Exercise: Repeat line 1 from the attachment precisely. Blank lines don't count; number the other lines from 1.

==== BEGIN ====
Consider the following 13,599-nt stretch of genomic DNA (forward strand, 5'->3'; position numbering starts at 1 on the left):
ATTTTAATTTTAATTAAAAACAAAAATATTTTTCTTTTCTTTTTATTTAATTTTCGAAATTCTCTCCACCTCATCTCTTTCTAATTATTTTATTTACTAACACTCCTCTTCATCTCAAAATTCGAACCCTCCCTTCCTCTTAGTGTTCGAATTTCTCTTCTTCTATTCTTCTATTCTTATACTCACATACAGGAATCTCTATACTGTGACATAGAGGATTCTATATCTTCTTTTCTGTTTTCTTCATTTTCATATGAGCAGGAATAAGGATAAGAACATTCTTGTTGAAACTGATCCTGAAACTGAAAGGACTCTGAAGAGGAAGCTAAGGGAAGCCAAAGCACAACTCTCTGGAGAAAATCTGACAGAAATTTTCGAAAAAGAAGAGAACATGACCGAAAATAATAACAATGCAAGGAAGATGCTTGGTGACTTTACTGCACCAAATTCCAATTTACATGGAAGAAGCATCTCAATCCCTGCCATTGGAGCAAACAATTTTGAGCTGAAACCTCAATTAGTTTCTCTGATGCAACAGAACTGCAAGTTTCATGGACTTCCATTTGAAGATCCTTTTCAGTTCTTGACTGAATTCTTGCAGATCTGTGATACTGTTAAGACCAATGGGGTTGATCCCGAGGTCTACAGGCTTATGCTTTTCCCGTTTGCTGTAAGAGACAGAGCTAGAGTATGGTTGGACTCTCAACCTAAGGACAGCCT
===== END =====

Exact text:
Consider the following 13,599-nt stretch of genomic DNA (forward strand, 5'->3'; position numbering starts at 1 on the left):